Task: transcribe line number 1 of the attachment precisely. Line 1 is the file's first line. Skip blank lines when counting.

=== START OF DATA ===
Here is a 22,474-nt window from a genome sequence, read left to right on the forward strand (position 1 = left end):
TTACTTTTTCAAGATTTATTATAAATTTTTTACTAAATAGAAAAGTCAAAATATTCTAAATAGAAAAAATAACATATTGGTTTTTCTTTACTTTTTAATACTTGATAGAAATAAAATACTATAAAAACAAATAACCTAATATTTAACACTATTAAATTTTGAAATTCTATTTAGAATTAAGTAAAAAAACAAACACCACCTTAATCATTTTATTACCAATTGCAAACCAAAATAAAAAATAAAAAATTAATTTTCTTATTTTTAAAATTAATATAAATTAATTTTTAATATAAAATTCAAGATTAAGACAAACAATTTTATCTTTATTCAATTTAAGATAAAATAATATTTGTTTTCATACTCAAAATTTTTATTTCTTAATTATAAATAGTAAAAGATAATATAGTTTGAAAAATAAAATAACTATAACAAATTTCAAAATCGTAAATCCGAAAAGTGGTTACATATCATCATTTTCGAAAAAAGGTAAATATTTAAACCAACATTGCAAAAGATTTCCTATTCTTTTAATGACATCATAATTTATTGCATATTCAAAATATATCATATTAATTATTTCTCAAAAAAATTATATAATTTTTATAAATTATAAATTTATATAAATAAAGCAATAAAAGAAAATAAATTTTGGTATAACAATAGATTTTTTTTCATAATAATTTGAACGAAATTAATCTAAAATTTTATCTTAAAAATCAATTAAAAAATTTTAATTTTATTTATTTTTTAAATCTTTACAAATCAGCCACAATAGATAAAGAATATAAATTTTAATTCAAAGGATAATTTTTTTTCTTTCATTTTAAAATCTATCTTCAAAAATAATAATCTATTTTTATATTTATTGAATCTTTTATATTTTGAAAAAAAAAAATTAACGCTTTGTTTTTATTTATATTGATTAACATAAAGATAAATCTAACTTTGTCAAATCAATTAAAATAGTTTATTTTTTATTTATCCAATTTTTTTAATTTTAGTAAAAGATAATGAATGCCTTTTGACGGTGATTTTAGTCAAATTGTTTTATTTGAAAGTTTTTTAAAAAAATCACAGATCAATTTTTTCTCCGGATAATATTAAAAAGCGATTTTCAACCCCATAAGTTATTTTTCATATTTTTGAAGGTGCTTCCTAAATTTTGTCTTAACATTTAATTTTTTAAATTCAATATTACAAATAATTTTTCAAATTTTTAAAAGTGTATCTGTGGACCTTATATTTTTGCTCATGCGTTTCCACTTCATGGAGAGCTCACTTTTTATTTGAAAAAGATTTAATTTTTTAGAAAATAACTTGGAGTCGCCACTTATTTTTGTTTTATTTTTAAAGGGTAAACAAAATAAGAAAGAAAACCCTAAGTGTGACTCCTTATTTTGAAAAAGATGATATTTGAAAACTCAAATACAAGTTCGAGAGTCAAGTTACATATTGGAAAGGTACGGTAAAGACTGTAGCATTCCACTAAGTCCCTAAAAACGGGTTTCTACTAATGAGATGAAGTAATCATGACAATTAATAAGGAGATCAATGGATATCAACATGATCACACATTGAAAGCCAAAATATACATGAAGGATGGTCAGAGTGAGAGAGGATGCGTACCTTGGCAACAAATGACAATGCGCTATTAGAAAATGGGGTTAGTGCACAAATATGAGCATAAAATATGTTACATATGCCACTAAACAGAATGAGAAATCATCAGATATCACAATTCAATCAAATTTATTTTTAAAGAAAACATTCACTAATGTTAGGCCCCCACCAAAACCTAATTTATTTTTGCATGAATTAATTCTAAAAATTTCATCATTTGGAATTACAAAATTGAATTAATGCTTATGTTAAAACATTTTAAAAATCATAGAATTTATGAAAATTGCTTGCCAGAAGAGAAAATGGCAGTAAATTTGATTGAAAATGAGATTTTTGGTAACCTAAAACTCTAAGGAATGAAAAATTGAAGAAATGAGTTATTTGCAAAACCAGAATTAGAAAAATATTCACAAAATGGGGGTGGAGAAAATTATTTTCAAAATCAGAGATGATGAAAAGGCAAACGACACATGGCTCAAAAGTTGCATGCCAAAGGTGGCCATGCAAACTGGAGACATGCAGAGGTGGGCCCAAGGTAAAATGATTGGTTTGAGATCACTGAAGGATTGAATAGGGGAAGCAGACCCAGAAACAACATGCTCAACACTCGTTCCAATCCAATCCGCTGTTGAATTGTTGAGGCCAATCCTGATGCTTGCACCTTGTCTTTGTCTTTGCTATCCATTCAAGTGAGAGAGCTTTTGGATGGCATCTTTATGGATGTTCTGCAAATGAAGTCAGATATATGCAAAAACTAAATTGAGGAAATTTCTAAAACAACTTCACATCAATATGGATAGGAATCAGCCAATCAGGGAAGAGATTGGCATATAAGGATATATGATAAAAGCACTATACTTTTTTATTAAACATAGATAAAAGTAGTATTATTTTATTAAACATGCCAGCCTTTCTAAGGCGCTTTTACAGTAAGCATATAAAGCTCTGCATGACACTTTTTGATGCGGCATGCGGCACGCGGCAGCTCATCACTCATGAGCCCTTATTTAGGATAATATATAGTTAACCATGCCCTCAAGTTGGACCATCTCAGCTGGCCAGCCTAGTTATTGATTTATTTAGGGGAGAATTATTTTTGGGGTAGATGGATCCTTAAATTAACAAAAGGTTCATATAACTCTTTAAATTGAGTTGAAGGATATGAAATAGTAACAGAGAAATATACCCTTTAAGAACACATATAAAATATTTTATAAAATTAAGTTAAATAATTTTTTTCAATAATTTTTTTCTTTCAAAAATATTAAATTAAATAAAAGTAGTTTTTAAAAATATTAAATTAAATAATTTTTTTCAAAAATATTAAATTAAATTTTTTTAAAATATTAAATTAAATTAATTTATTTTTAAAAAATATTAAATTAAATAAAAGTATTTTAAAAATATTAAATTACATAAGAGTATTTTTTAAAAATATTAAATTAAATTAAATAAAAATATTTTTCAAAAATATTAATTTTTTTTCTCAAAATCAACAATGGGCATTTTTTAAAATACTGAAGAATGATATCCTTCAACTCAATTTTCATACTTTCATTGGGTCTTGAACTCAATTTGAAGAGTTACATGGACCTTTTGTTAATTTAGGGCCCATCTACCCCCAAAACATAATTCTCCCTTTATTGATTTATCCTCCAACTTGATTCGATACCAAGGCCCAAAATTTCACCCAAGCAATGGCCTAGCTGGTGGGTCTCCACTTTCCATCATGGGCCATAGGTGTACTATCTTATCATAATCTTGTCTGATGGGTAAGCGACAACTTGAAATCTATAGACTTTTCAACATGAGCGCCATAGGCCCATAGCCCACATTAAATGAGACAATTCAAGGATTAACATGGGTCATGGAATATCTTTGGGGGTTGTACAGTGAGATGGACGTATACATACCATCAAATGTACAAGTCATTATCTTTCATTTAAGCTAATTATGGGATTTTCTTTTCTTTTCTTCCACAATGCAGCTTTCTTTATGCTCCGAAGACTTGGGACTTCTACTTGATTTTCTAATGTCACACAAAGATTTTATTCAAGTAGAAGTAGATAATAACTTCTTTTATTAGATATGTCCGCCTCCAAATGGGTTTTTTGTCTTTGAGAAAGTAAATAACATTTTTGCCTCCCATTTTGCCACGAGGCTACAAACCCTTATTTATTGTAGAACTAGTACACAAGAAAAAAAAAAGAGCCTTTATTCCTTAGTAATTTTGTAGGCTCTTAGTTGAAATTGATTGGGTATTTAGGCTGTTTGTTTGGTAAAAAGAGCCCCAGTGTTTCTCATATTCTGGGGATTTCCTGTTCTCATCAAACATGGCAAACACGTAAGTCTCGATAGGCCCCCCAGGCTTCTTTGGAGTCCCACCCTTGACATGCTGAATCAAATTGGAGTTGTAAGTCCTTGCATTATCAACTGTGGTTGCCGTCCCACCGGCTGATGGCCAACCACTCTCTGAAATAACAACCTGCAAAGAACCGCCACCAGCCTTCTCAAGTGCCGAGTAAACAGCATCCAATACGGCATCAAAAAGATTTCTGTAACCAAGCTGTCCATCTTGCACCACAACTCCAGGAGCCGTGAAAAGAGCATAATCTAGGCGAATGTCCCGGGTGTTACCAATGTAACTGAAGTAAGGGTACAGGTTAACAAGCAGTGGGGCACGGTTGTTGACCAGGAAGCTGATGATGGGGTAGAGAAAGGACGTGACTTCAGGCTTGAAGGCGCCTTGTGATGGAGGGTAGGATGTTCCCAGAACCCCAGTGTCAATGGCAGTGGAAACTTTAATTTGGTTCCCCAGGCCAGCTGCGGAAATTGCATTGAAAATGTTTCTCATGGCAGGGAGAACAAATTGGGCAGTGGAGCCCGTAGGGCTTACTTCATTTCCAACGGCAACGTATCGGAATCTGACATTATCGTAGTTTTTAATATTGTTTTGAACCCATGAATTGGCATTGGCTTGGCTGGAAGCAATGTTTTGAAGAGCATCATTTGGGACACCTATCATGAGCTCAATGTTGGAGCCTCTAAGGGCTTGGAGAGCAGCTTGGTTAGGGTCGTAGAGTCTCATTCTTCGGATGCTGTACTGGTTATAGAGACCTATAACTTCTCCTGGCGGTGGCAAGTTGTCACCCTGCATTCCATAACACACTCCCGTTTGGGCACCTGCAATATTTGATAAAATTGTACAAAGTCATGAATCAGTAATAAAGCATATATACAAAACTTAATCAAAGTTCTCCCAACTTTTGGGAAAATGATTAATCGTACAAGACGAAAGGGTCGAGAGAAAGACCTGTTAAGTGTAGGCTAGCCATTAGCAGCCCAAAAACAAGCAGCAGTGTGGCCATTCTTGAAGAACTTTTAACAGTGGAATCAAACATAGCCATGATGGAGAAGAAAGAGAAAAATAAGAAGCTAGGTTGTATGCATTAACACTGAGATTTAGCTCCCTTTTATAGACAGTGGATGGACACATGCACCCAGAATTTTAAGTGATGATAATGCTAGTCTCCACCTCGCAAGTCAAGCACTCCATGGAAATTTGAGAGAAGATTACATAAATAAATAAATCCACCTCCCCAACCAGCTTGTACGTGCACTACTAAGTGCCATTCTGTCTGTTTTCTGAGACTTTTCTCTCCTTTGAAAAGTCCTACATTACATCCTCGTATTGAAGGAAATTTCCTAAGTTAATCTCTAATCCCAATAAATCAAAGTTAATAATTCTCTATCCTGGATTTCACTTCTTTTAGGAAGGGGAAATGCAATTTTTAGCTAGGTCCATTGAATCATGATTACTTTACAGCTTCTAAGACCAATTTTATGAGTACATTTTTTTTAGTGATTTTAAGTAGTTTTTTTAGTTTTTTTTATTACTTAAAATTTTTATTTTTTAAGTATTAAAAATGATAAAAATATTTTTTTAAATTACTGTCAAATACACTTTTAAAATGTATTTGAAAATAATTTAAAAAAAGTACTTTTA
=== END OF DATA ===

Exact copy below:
Here is a 22,474-nt window from a genome sequence, read left to right on the forward strand (position 1 = left end):